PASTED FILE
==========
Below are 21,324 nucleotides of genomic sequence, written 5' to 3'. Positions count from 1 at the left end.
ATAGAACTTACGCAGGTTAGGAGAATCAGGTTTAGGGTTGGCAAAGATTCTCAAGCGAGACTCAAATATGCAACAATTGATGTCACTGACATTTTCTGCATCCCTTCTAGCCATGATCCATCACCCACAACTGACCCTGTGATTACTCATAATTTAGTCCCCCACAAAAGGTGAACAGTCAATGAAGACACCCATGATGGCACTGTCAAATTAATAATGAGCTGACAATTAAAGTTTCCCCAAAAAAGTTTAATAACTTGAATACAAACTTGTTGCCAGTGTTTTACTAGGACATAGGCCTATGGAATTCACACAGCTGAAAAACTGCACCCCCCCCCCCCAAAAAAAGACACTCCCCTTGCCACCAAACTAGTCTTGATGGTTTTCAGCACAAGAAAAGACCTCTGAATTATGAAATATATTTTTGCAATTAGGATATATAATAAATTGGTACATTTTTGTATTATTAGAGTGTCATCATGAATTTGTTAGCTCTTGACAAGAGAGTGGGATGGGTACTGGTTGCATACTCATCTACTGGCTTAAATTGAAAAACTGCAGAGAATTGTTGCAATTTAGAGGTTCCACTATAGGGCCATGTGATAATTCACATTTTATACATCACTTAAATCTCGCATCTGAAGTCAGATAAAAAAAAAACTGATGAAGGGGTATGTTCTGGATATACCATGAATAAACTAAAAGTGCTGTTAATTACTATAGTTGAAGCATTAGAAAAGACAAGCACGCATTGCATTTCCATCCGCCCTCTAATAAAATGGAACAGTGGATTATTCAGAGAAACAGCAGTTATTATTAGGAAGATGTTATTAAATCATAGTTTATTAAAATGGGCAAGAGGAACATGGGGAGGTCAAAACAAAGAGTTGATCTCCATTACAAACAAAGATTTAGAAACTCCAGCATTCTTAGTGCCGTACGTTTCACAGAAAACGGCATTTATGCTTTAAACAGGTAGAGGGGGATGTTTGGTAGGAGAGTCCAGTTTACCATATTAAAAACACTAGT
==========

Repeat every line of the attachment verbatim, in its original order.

Below are 21,324 nucleotides of genomic sequence, written 5' to 3'. Positions count from 1 at the left end.
ATAGAACTTACGCAGGTTAGGAGAATCAGGTTTAGGGTTGGCAAAGATTCTCAAGCGAGACTCAAATATGCAACAATTGATGTCACTGACATTTTCTGCATCCCTTCTAGCCATGATCCATCACCCACAACTGACCCTGTGATTACTCATAATTTAGTCCCCCACAAAAGGTGAACAGTCAATGAAGACACCCATGATGGCACTGTCAAATTAATAATGAGCTGACAATTAAAGTTTCCCCAAAAAAGTTTAATAACTTGAATACAAACTTGTTGCCAGTGTTTTACTAGGACATAGGCCTATGGAATTCACACAGCTGAAAAACTGCACCCCCCCCCCCCAAAAAAAGACACTCCCCTTGCCACCAAACTAGTCTTGATGGTTTTCAGCACAAGAAAAGACCTCTGAATTATGAAATATATTTTTGCAATTAGGATATATAATAAATTGGTACATTTTTGTATTATTAGAGTGTCATCATGAATTTGTTAGCTCTTGACAAGAGAGTGGGATGGGTACTGGTTGCATACTCATCTACTGGCTTAAATTGAAAAACTGCAGAGAATTGTTGCAATTTAGAGGTTCCACTATAGGGCCATGTGATAATTCACATTTTATACATCACTTAAATCTCGCATCTGAAGTCAGATAAAAAAAAAACTGATGAAGGGGTATGTTCTGGATATACCATGAATAAACTAAAAGTGCTGTTAATTACTATAGTTGAAGCATTAGAAAAGACAAGCACGCATTGCATTTCCATCCGCCCTCTAATAAAATGGAACAGTGGATTATTCAGAGAAACAGCAGTTATTATTAGGAAGATGTTATTAAATCATAGTTTATTAAAATGGGCAAGAGGAACATGGGGAGGTCAAAACAAAGAGTTGATCTCCATTACAAACAAAGATTTAGAAACTCCAGCATTCTTAGTGCCGTACGTTTCACAGAAAACGGCATTTATGCTTTAAACAGGTAGAGGGGGATGTTTGGTAGGAGAGTCCAGTTTACCATATTAAAAACACTAGT